15.     The BPWG recommended that the Special MALI be given the same status as the Standard MALI, by being subject to the same filing requirements, execution obligations, and conditions that are required by the Commission for the Standard MALI.

16.     Further, the BPWG recommended that the Special MALI be subject to a similar updating process as that used for the Standard MALI, so that any updates to the model Special MALI would apply automatically to all executed Special MALIs. However, the BPWG submitted that any updates to the model Standard MALI should not automatically apply to any executed Special MALIs. The Special MALI would therefore be subject to its own updating process.

17.     Upon review of version 1.0 of the proposed Special MALI, the Commission finds that this model agreement covers all aspects required for the exchange of traffic, service orders, records, and other information, as well as for the transfer of customers between local exchange carriers (LECs), where at least one of the parties is an Outsourcing CLEC. The Commission considers that the Special MALI is better suited for these arrangements than the Standard MALI in these circumstances.

18.     The Commission therefore agrees, subject to the exceptions discussed in Part III below, that version 1.0 of the Special MALI, as modified by the Commission’s determinations in this decision, should be used between LECs when at least one of the parties is an Outsourcing CLEC.

19.     The Commission considers that, like the Standard MALI, the Special MALI is an agreement that falls within the scope of section 29 of the Telecommunications Act. The Commission determines that, for regulatory purposes, Commission requirements for the execution and filing of a MALI agreement can be satisfied through the execution and filing of a Special MALI in the circumstances, as outlined above, where a Special MALI is appropriate.

20.     The Commission is of the view that the BPWG’s recommended updating approach for the Special MALI is appropriate. Accordingly, consistent with the proposed terms of the Special MALI, the Commission determines that the Special MALI will be updated separately from the Standard MALI and that only changes adopted specifically for the model Special MALI will apply to executed Special MALIs.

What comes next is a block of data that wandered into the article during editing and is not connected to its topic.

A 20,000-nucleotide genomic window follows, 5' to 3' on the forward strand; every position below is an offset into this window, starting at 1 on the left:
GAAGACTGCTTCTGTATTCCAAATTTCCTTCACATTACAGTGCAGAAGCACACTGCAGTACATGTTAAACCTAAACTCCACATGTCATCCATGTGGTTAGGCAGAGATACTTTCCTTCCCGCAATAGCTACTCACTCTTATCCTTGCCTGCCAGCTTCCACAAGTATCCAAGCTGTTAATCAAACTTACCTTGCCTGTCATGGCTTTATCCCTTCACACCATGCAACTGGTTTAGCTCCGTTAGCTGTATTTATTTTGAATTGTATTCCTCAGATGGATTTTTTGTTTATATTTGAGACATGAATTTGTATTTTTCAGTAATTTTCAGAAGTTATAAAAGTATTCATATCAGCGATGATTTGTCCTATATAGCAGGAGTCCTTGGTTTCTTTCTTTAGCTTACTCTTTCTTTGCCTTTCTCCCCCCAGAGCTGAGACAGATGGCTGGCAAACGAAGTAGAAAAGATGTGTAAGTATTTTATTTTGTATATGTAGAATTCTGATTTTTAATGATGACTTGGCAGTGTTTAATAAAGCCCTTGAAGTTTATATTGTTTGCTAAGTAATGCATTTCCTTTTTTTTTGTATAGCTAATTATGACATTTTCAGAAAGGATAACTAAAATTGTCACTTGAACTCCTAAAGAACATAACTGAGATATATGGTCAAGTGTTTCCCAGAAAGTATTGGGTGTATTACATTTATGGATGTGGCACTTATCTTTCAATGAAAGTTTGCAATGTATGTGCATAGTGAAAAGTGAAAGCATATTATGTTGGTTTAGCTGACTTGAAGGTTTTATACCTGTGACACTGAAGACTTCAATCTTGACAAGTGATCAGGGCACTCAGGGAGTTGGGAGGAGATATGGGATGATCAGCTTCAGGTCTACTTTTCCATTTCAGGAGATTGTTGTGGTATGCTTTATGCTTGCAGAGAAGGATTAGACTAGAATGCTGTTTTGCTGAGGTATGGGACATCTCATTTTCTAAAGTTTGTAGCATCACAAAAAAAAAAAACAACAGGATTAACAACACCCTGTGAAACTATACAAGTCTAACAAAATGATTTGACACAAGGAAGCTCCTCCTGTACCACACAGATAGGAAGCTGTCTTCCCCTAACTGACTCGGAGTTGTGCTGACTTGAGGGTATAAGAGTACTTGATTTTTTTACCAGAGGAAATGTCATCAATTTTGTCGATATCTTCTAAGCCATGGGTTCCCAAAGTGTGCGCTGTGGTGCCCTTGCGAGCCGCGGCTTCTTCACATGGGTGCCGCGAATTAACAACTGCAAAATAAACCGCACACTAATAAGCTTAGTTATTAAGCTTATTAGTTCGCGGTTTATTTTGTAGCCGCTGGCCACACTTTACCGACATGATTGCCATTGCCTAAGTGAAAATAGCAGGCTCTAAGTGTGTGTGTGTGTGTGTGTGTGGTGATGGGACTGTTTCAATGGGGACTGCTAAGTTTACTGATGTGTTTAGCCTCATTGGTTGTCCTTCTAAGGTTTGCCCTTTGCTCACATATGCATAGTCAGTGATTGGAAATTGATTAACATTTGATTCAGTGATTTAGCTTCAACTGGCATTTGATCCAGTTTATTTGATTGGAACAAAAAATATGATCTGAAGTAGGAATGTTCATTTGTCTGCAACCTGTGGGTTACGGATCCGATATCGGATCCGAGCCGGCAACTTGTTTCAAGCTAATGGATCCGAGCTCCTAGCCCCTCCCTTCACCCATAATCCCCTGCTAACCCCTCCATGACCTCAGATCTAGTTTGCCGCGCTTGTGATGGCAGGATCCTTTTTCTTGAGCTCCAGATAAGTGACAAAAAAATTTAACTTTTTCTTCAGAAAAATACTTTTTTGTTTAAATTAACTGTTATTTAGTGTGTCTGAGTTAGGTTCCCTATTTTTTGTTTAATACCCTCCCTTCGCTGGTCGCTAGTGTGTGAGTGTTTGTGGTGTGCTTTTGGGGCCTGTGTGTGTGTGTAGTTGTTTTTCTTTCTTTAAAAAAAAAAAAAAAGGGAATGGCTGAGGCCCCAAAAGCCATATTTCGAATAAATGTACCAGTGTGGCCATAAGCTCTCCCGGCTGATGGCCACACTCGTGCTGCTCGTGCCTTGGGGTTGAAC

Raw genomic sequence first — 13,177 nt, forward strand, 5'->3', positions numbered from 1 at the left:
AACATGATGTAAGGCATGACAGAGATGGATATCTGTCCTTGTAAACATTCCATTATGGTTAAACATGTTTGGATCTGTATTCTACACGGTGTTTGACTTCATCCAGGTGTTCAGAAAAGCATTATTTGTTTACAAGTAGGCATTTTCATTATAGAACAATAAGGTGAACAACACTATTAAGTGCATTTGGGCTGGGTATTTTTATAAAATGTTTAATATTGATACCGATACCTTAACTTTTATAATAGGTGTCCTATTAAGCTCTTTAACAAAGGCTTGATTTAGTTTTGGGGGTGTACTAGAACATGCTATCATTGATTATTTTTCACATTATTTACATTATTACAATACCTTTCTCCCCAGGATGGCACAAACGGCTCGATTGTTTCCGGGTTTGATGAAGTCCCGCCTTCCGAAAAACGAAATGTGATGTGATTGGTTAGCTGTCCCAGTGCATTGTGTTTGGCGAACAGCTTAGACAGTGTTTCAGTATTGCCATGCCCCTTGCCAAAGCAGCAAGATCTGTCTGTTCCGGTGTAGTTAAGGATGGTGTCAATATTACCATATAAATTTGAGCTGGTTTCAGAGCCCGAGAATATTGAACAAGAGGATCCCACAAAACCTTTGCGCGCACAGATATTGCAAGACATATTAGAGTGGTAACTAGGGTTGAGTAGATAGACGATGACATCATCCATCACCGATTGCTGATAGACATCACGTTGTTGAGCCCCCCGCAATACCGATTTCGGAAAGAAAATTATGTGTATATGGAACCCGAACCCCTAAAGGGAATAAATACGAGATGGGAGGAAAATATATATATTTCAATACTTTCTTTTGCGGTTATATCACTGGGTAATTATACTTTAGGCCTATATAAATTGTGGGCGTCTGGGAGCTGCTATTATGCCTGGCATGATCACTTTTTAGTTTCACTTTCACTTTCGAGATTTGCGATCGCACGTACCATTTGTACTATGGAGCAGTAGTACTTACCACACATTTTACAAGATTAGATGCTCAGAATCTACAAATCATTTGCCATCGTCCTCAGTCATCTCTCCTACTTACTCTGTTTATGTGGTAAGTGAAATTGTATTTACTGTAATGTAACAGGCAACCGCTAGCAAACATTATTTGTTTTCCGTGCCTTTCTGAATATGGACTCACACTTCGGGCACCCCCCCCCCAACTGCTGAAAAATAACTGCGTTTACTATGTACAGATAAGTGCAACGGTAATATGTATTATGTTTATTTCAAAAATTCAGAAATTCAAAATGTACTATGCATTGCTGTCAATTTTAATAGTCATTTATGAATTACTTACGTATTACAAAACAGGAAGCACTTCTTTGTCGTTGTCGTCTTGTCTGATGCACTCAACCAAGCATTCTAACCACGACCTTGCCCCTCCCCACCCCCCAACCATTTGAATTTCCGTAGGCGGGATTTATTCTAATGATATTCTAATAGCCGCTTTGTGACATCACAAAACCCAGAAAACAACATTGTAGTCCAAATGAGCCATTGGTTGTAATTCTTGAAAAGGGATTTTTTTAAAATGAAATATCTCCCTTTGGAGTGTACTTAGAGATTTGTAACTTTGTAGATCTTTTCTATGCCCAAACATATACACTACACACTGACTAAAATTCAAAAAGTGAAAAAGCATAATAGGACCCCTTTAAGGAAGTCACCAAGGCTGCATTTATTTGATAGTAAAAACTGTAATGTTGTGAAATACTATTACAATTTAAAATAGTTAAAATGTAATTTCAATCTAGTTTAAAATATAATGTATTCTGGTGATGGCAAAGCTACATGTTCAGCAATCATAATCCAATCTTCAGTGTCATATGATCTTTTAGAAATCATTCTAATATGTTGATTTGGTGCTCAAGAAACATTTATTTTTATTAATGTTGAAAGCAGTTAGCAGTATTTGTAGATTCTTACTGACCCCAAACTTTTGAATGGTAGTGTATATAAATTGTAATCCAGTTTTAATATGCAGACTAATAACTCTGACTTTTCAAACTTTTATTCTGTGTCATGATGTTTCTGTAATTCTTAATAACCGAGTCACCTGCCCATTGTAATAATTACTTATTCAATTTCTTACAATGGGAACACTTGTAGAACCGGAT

III.      Should the Special MALI replace existing agreements?

21.     The Commission notes that some Outsourcing CLECs have executed Standard MALIs in the absence of a Special MALI, or have obtained Commission approval for alternative agreements that contain terms and conditions tailored to the relationship between the parties involved.

22.     In order to maintain existing relationships between parties, the BPWG recommended that any existing, executed, and approved agreements should remain in effect, notwithstanding that the arrangements would otherwise trigger a requirement to execute and file a Special MALI. In addition, the BPWG recommended that either party to an executed Standard MALI or alternative arrangement should be allowed to request that the Special MALI replace the existing agreement and that the other party should not unreasonably refuse the request.

23.     The Commission notes that the existing executed agreements already reflect the negotiated conditions agreed upon by the parties and that the replacement of these agreements with the Special MALI would not always be necessary and, in some cases, could cause confusion or uncertainty. The Commission considers therefore that to the extent that parties are satisfied with prevailing arrangements, these existing agreements should continue to apply. The Commission further considers that the use of the Special MALI would be appropriate if either of the parties signifies to the other party that it wishes to replace the existing agreement with the Special MALI.

24.     Accordingly, the Commission determines that LECs are not required to replace existing executed agreements with the Special MALI where at least one of the parties is an Outsourcing CLEC, unless one of the parties expresses a desire to do so, in which case the other party may not unreasonably refuse the request.

Conclusion

25.     The Commission approves the model Special MALI (Version 1.0) submitted by the BPWG, with the changes noted in this decision.

Secretary General

Related documents

  • CISC Business Process Working Group – Non-consensus report BPRE075a regarding fulfillment of Type III and IV CLEC obligations, Telecom Decision CRTC 2011-92, 11 February 2011
  • Canadian Cable Telecommunications Association – Part VII application regarding the application of some competitive local exchange carrier (CLEC) obligations to certain CLECs, Telecom Decision CRTC 2006-58, 18 September 2006
  • Local competition, Telecom Decision CRTC 97-8, 1 May 1997


Footnotes:

[1]  The Special MALI was adapted from the model Standard MALI used for codifying the relationship between local exchange carriers (LECs) that provide local exchange services within an exchange.

[2]  The CLEC obligations were first set out in Telecom Decision 97-8 and have since been updated or modified from time to time. The list of the pre-entry, entry, tariff, agreement, filing, and other CLEC obligations can be found at http://www.crtc.gc.ca/eng/8180/8180m.htm. The typical CLEC obligation that could be met via a third party is interconnection with other LECs, which may include order processing, obtainment of numbering resources, number portability, equal access for long distance service, and membership in the related industry consortiums.

[3]  The Commission notes that an article in the MALI provides for amendments to the model MALI to be automatically applied to all executed MALIs.

[4]  The definitions and entry obligations of the four types of CLECs are summarized on the Commission’s website at http://www.crtc.gc.ca/eng/8180/8180m.htm.

[5]  See Telecom Decision 2006-58.

[6]  These arrangements would include trunks connecting their respective switches, links connecting signalling nodes, and transport facilities connecting points of interconnection.